David and Margie Hawkins
Joe and Ruth Kliment
Paul and Margaret Higbee, whose picture I can't find for some reason.
Thanks to all.
The auto center opened at 7, so I was up at 5:30 to get breakfast and be at Wal-Mart’s tire center when they unlocked the doors. I was moving north. It was 41-degrees and time to put the flannel shirt back on.
I had never before had a vehicle where the wheel didn’t just fall off when the lug nuts were removed. The repairman explained it is now becoming a common problem, especially with dissimilar metals, like aluminum wheels on steel hubs. The problem is worst on vehicles where salt is present, either from living along the coast or where salt is used for snow and ice removal. He told me I had really bent the wheel while hammering on it, but the tubeless tire had sealed. He recommended two solutions: remove all the wheels and apply liberal amounts of waterproof grease (lithium) to both the hub, studs, and wheel where they meet, and second, buy the largest, meanest rubber mallet I can find and leave it in the vehicle with the tire-changing tools. One can never stop learning. Also, the interior of the tire had delaminated in the time it took to get off the highway, so it couldn’t be repaired. The size of the chunk of steel in the tread would probably have ruled out a repair anyhow. Replacing the tire was an additional $195 expense I could have done without, but it is just one of those risks on a long trip.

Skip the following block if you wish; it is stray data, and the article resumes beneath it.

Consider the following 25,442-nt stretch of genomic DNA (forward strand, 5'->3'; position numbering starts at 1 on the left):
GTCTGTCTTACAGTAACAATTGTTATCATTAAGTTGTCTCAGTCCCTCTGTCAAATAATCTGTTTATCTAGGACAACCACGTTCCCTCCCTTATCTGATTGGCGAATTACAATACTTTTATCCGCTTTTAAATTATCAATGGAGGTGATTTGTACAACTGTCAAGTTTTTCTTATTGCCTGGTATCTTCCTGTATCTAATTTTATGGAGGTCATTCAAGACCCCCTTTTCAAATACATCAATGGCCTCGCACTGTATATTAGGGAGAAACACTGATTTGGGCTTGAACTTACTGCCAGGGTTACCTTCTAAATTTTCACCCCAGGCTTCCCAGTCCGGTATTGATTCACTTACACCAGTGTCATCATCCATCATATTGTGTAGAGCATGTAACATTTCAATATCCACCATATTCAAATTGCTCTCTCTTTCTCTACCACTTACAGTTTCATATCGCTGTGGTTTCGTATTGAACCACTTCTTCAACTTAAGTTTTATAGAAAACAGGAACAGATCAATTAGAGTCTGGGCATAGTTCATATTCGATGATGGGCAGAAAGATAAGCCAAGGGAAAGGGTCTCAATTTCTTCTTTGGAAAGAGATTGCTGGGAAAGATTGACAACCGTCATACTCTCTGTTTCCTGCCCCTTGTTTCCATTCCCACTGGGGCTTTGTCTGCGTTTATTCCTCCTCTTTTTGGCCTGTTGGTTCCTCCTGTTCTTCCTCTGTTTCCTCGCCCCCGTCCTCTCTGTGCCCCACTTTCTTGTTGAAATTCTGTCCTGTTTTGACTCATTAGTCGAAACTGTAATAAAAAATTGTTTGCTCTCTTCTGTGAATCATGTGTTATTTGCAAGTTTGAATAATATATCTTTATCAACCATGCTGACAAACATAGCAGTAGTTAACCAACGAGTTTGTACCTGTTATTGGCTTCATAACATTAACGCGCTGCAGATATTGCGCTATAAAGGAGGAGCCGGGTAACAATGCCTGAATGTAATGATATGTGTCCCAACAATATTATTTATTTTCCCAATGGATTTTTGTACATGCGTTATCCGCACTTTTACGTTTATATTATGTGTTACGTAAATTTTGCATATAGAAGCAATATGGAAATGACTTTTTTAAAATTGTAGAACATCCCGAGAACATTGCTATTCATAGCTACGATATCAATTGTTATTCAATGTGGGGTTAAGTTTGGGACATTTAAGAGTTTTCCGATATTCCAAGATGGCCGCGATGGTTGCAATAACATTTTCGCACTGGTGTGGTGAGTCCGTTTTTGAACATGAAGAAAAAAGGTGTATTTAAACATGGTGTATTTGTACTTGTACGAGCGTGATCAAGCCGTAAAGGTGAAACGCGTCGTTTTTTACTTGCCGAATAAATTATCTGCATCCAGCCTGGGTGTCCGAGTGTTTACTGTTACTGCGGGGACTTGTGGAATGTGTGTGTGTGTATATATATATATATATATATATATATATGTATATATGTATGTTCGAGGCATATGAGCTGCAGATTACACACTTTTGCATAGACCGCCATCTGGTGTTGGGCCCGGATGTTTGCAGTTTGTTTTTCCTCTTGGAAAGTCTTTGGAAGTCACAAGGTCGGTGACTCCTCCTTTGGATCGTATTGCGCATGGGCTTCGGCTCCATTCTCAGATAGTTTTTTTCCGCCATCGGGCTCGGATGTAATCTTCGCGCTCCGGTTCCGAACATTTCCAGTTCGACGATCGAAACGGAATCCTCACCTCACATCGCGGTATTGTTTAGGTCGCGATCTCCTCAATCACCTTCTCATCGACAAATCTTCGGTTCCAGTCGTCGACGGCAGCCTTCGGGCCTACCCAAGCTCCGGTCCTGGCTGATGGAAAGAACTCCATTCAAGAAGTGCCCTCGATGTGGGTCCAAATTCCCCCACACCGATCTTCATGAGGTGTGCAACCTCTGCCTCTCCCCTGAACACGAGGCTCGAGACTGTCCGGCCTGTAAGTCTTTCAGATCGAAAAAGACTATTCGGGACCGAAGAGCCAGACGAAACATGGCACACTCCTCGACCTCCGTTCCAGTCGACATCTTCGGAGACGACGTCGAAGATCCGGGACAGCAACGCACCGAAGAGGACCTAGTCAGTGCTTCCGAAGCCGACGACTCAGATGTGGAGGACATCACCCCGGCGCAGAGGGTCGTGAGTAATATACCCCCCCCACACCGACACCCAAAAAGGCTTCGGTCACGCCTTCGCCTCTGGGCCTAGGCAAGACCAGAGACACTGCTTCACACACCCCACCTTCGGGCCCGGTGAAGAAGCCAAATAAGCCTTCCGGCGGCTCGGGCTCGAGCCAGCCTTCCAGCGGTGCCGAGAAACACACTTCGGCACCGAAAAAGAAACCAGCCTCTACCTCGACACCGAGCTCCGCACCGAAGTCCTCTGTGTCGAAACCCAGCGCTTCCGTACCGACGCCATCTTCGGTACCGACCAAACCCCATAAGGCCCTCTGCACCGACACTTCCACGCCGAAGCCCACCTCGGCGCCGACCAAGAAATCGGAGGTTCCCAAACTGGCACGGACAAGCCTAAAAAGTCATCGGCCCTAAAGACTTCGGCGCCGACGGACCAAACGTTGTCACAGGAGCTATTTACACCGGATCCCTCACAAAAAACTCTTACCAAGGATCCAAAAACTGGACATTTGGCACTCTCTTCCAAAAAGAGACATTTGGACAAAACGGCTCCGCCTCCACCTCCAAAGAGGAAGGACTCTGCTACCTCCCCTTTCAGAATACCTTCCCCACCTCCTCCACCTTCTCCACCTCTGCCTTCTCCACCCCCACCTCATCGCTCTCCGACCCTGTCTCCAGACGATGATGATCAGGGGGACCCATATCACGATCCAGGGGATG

By the time I hit the Oklahoma state line, I ran into the next storm system and had torrential rain the rest of the way home. The trip through Oklahoma City on I-40 was the worst. The multi-lane roadway has no reflective lane markings, and the heavy rain turned the roadway into a black mirror that made it impossible to know what lane one was in. It twists and turns and dips its way through the city with water pooling and creating hydroplaning hazards. The risks combined to produce one multi-vehicle crash on my route through the city. I finally crossed the threshold at 11 pm. The road trip totaled 3,743.1 miles.
Tamia Nelson, of paddling.net, once wrote that in the process of shuttling and reaching paddling locations, one could count on having to drive ten miles for every mile paddled on the water. I thought that was horrible. On this trip, however, even with a 115 mile paddling trip, I still drove 33 miles for every mile paddled. Wow!
To all the friends that helped along the way, and all those who shared the experience, my sincerest appreciation for sharing the adventure. Thank you, and I hope we can do it again.